How we go about measuring these dimensions of customer centric value is also important to get right. As an overarching principle we like to use the outcomes/signals/metrics framework approach that asks what outcomes we are looking for (both internally and externally), and then where we might find evidence that these outcomes are being achieved, and then finally what actual metrics we can use to demonstrate that a particular outcome has been met.
So let’s take a dimension of customer centricity value like ‘Effort’, and the amount of effort that both the organisation and the customer have to expend to achieve a desired outcome such as ‘being able to complete my registration easily’.
What we do is look at the points or the signals that indicate effort is currently expended in that task, such as time taken, complaints, satisfaction, and so on. And within each of these areas there will already be a number of metrics such as time to completion, number of complaints, customer satisfaction score etc, that can be used to build up a picture of the amount of effort it takes to provide and to consume a service.
The key point is that at each stage of this process we’re using what customers value as our guiding principle to determine what it is, why it’s important, where it’s found, and how and when it should be measured.
Locating these dimensions in the lifecycle
The Dimensions of Customer Centricity table shows where each of these dimensions occur in the value lifecycle of an organisation, as well as what the signal areas and metrics are that relate to each of them. As I said before this is not comprehensive, nor specific, but a useful starting point to work out what is important and of value to an organisation and its customers in order to create the best possible experience for them.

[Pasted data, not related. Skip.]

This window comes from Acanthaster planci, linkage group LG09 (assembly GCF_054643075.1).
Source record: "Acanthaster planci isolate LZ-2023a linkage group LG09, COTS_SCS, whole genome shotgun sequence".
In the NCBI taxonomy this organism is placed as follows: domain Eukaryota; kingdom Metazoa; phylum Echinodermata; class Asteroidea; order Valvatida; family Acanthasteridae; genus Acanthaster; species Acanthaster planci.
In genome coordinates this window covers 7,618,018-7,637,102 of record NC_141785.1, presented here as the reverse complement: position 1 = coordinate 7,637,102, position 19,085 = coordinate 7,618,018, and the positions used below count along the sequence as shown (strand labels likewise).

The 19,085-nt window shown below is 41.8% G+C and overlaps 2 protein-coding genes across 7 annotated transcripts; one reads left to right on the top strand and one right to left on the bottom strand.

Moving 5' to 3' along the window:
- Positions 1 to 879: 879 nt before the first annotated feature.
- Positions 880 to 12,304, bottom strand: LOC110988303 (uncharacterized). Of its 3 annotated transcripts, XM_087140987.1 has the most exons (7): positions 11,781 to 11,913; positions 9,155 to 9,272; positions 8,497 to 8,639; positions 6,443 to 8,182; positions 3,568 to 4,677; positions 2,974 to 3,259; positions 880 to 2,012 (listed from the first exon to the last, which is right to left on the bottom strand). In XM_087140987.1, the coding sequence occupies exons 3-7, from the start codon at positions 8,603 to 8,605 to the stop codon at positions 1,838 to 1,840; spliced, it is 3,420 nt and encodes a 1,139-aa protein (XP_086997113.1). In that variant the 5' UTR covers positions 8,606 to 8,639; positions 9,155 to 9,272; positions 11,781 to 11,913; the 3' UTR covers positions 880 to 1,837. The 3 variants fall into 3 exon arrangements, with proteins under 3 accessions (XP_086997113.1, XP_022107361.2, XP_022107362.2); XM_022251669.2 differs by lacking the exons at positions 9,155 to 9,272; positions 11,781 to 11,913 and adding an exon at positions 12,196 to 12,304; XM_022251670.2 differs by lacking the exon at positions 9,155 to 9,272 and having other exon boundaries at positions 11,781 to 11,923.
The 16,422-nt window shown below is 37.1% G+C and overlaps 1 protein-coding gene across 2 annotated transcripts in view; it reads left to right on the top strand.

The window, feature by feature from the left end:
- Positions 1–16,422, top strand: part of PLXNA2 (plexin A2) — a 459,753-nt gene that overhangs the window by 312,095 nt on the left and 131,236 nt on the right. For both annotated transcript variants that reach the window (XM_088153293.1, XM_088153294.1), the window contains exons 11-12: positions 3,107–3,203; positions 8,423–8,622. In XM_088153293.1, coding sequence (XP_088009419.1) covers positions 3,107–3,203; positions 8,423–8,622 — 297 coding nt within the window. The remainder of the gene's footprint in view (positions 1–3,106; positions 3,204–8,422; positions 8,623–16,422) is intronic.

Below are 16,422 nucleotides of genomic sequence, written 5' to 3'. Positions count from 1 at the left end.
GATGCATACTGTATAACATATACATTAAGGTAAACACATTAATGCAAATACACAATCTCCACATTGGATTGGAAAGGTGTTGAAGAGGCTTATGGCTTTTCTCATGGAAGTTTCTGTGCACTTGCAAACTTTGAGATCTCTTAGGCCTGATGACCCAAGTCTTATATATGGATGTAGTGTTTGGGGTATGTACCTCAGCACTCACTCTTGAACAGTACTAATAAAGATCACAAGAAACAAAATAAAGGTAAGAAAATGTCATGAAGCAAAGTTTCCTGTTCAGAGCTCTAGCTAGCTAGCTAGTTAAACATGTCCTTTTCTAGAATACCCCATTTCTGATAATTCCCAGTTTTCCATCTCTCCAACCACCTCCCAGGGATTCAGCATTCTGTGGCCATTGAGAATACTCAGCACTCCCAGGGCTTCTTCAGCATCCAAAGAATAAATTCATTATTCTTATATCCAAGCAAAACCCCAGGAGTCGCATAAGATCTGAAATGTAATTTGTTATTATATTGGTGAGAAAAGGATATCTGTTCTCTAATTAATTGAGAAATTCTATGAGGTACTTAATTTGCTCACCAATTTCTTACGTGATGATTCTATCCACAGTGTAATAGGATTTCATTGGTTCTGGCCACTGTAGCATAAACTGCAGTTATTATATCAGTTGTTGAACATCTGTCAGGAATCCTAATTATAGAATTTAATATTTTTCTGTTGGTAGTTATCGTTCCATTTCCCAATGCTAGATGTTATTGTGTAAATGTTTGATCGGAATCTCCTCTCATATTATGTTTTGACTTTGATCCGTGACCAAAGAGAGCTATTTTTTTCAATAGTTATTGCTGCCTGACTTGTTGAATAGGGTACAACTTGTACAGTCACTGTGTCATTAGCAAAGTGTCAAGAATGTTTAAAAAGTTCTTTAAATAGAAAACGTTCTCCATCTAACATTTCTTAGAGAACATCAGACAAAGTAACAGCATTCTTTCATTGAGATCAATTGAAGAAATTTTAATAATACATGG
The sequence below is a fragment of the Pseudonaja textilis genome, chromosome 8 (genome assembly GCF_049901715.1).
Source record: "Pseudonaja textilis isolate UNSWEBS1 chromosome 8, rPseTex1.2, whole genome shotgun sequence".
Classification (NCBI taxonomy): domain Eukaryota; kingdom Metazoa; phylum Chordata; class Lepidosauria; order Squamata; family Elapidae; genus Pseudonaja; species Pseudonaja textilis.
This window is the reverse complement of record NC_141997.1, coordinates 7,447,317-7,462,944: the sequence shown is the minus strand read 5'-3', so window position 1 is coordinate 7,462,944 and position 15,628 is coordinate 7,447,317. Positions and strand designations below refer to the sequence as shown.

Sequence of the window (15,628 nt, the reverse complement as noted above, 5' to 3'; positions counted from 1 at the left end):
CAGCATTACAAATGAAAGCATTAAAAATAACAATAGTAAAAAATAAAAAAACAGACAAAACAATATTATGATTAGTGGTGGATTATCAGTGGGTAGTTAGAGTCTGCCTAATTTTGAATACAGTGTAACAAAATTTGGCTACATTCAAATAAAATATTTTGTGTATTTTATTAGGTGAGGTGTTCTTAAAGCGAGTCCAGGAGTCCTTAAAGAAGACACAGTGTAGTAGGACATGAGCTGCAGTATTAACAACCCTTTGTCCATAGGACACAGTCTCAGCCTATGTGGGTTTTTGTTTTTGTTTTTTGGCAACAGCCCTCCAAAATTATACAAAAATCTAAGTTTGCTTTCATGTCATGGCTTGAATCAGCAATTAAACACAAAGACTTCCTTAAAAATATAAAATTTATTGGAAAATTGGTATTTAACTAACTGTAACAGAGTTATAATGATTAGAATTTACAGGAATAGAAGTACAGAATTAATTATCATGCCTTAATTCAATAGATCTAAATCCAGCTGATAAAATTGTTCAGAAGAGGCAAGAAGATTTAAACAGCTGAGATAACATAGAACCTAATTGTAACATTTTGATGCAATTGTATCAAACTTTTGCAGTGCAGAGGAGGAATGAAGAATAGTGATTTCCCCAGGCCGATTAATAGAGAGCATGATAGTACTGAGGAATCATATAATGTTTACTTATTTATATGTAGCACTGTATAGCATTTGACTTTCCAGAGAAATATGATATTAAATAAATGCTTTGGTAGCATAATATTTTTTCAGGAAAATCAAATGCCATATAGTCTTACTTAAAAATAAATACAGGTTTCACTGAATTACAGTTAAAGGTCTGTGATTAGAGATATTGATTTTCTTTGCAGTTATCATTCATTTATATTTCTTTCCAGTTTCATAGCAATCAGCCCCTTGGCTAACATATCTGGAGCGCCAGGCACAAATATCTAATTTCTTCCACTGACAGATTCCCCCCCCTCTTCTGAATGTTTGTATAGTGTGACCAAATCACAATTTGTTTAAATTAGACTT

It’s all about the context
Since we know that value is context dependent we also know that it will vary from service to service and across different organisations. In some services (like banking) the credibility and trust will probably be what matters most, in others (like e-commerce) it might be effort and efficiency. The point is to acknowledge at the outset that there is more to value than simply the revenue/cost equation and acknowledging this enables an open and honest debate about what is important to your customers.
Value is more than just money
Organisations need to understand that value is not just about price – it’s more than that. And that the value an organisation is part of creating, benefitting from, and measuring, is context dependent and changes over time. One of these contexts is the value that customers want and experience from an organisation. And if an organisation takes a customer centric approach to delivering services then much more value can be realised and, indeed, created.
Creating and realising value is not a zero sum game – and if done properly it’s a better outcome for both customers and service providers – everybody wins.
I am a lead service designer and a researcher with a strong interest in human behaviour and user research. I work on the crossroads of service design, human behaviour and business to create meaningful customer experiences that deliver value to both the customer and business.